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Managing and maintaining mobile devices on Lotus Notes Domino

Learn about some issues Lotus Notes Domino administrators may run into when deploying mobile devices in their organizations and thoughts on the future of Notes Domino mobility.

In the second installment of our audiocast with Michael D. Osterman, of Osterman Research Inc. he speaks to issues facing Lotus Notes administrators deploying mobile devices in their organizations, and the direction of this market. Parts 1 and 2 of this interview are available in either text or audiocast format, allowing you to read them now or download them and listen at your convenience.

Part 1 | Part 2 What types of configuration issues are Lotus Notes Domino administrators encountering when deploying mobile devices in their organizations?

Michael Osterman: There are a variety of configuration issues:

  • Making sure the devices work well with Domino servers
  • Making sure users have access to data
  • Managing the interaction between the Domino servers and the BES servers, in the case of BlackBerry or Windows mobile server, and so forth.
  • Managing issues with the mobile server itself, being that it's just another server that you'll have to add to the infrastructure and it's another thing for IT administrators to manage.

So, [this involves] making sure that configuration is managed correctly, that it's set up properly and seeing that users are provisioned. Also, make sure that you have the ability to configure the servers and devices so that you can manage security issues you're going to face. For example, if somebody is traveling, you need to make sure that if they lose their device, you can do a remote wipe so that the organization is protected and sensitive data is not lost.

Make sure that everything is configured so that you can provide 24/7 support for end users anywhere in the world, particularly for large organizations, and so you can manage interactions between mobile servers and Domino servers appropriately.

Listen to this audiocast:

Click here to listen to the audiocast of: Managing and maintaining mobile devices on Lotus Notes Domino. What types of skills and/or additional training do Notes Domino administrators need when rolling out mobile environments?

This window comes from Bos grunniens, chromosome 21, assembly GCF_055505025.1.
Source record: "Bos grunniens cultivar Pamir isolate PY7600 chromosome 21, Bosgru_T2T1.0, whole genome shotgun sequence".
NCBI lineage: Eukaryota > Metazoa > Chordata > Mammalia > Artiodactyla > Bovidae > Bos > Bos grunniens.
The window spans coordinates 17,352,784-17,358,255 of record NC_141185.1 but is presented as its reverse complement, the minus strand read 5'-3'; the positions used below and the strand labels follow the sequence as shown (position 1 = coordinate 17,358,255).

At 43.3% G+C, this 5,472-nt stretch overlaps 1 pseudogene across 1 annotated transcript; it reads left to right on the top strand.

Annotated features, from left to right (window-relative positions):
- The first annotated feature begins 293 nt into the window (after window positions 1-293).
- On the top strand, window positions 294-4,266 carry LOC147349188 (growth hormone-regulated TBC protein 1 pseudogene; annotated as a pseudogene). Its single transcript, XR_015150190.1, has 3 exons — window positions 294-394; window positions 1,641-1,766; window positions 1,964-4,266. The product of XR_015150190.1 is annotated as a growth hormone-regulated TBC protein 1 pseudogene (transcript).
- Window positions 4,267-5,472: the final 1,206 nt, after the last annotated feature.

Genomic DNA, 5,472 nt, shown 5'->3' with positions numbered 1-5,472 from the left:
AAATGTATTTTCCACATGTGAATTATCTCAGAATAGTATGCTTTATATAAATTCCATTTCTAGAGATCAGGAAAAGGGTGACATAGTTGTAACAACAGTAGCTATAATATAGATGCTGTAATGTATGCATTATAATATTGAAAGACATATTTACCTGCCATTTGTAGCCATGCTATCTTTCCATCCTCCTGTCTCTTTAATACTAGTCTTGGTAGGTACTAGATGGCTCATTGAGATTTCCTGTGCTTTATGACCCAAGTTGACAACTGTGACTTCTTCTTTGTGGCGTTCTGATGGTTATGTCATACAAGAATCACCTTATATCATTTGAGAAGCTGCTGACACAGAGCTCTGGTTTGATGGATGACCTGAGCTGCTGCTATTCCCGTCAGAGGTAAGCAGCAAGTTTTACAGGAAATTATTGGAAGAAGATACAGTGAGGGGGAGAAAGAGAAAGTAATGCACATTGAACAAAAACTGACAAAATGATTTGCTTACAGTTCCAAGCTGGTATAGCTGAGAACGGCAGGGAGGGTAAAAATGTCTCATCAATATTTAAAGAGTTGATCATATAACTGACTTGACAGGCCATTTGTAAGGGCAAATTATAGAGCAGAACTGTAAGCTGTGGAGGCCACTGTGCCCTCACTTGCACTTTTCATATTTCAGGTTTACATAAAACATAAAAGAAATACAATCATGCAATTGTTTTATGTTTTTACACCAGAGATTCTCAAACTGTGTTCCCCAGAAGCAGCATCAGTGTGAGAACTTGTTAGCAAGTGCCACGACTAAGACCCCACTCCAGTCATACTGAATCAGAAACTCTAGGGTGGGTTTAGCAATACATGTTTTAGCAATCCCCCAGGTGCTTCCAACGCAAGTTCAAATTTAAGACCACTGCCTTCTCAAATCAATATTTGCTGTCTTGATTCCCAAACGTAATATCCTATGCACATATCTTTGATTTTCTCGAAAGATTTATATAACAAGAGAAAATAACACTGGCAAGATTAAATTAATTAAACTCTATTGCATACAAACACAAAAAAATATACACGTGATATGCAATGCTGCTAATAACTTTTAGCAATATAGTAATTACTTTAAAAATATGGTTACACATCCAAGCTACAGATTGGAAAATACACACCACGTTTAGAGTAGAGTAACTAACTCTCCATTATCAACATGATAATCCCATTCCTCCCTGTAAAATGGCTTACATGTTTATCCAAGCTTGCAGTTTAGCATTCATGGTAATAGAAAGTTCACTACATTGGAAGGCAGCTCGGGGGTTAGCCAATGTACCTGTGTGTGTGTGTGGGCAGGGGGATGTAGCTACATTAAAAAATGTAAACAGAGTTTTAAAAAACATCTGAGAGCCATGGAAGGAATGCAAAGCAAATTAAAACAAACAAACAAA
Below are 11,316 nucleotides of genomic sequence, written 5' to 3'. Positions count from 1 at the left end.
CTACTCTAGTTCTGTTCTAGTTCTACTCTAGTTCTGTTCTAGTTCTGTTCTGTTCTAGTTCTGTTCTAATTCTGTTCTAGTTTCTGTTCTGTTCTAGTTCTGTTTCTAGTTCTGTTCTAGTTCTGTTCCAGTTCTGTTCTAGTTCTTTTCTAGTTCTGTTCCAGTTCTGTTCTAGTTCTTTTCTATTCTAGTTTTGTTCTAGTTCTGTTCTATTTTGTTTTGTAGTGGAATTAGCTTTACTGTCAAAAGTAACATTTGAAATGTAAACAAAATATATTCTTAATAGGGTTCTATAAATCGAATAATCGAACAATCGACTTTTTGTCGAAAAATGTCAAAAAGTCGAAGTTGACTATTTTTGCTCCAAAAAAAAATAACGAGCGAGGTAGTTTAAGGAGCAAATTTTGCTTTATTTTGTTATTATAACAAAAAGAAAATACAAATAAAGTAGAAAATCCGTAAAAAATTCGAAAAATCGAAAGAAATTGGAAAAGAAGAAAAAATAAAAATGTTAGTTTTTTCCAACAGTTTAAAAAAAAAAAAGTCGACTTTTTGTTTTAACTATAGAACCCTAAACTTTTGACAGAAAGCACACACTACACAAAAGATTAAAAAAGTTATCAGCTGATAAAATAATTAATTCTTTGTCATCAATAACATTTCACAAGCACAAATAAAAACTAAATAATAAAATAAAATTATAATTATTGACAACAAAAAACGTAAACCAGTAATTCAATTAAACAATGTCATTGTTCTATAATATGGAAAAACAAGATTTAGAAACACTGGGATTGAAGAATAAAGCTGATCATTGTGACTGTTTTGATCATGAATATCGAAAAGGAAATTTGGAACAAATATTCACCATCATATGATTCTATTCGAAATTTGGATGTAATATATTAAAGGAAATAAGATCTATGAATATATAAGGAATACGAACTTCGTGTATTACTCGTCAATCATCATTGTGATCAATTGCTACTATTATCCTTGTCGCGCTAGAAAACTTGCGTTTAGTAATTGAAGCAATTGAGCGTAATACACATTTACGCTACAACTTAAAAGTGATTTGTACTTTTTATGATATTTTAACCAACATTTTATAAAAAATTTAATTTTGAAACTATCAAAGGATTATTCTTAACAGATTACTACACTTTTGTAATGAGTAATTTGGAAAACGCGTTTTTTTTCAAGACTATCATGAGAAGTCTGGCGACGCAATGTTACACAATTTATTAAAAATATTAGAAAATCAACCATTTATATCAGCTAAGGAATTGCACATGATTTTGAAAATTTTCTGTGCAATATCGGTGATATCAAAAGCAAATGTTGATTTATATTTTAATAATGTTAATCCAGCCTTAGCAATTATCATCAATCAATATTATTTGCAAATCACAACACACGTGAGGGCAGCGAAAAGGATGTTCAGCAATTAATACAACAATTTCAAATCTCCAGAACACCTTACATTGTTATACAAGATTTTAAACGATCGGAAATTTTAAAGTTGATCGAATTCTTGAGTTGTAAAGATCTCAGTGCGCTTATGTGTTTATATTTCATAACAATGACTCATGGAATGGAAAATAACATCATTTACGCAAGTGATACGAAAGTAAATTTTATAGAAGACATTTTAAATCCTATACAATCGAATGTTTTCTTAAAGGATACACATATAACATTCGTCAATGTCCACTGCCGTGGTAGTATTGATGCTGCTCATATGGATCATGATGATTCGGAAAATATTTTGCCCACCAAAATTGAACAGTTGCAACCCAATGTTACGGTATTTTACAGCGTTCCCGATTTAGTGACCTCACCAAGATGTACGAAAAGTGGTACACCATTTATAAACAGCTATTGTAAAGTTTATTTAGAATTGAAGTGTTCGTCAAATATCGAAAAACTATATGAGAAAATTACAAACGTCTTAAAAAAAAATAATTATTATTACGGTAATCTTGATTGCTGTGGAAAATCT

Osterman: I think training is a key issue here, because you're introducing a new type of device, a new type of server. Certainly there are going to be training issues involved; and typically, it will be a number of hours of training on not only the new server itself, but also setting up the server, deploying out to users, provisioning to users and so forth. Also, managing interaction and developing reports between the Domino server and the BES server (or whatever other server you're using) [is important].

We find that some organizations have expressed interest in outsourcing their wireless capabilities so that mobile users would be supported on an SAS (serial-attached SCSI) network or some sort of a hosted offering, as opposed to managing it all in-house. We think that most organizations will manage it in-house, but because of configuration issues, a lot [of companies] will probably want to go with a hosted third-party solution. It seems that, in speaking to members and attendees at industry events, BlackBerry is the prominent device used in Lotus Notes Domino organizations. Would you say that your research backs this up?

Osterman: Certainly for the next couple of years, BlackBerry and Windows mobile will dominate the mobile device landscape. We don't really see one device "winning out" over the other; and certainly, both will be very prominent. We do see some other platforms coming up -- like the iPhone for example -- that is being used more in corporate environments, which is something that we had actually predicted several months ago.